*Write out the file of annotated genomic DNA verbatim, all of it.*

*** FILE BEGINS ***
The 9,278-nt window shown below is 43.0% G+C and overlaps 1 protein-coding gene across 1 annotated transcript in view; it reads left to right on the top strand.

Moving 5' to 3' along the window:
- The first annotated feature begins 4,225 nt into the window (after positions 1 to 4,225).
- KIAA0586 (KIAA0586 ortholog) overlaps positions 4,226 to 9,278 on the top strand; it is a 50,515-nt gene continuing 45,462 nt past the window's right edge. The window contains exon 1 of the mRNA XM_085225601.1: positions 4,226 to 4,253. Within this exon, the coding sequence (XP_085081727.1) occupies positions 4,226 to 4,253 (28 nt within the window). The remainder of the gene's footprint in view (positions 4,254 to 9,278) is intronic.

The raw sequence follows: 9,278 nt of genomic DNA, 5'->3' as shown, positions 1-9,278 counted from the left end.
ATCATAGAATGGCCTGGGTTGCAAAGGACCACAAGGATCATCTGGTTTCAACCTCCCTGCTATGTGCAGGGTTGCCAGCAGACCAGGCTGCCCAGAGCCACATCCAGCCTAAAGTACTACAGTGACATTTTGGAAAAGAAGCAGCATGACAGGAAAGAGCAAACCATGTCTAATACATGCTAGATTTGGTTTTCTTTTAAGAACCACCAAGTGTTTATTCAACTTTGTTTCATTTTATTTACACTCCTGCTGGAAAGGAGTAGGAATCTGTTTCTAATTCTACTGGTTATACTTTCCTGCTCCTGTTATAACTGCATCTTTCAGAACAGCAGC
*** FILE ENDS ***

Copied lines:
The 9,278-nt window shown below is 43.0% G+C and overlaps 1 protein-coding gene across 1 annotated transcript in view; it reads left to right on the top strand.

Moving 5' to 3' along the window:
- The first annotated feature begins 4,225 nt into the window (after positions 1 to 4,225).
- KIAA0586 (KIAA0586 ortholog) overlaps positions 4,226 to 9,278 on the top strand; it is a 50,515-nt gene continuing 45,462 nt past the window's right edge. The window contains exon 1 of the mRNA XM_085225601.1: positions 4,226 to 4,253. Within this exon, the coding sequence (XP_085081727.1) occupies positions 4,226 to 4,253 (28 nt within the window). The remainder of the gene's footprint in view (positions 4,254 to 9,278) is intronic.

The raw sequence follows: 9,278 nt of genomic DNA, 5'->3' as shown, positions 1-9,278 counted from the left end.
ATCATAGAATGGCCTGGGTTGCAAAGGACCACAAGGATCATCTGGTTTCAACCTCCCTGCTATGTGCAGGGTTGCCAGCAGACCAGGCTGCCCAGAGCCACATCCAGCCTAAAGTACTACAGTGACATTTTGGAAAAGAAGCAGCATGACAGGAAAGAGCAAACCATGTCTAATACATGCTAGATTTGGTTTTCTTTTAAGAACCACCAAGTGTTTATTCAACTTTGTTTCATTTTATTTACACTCCTGCTGGAAAGGAGTAGGAATCTGTTTCTAATTCTACTGGTTATACTTTCCTGCTCCTGTTATAACTGCATCTTTCAGAACAGCAGC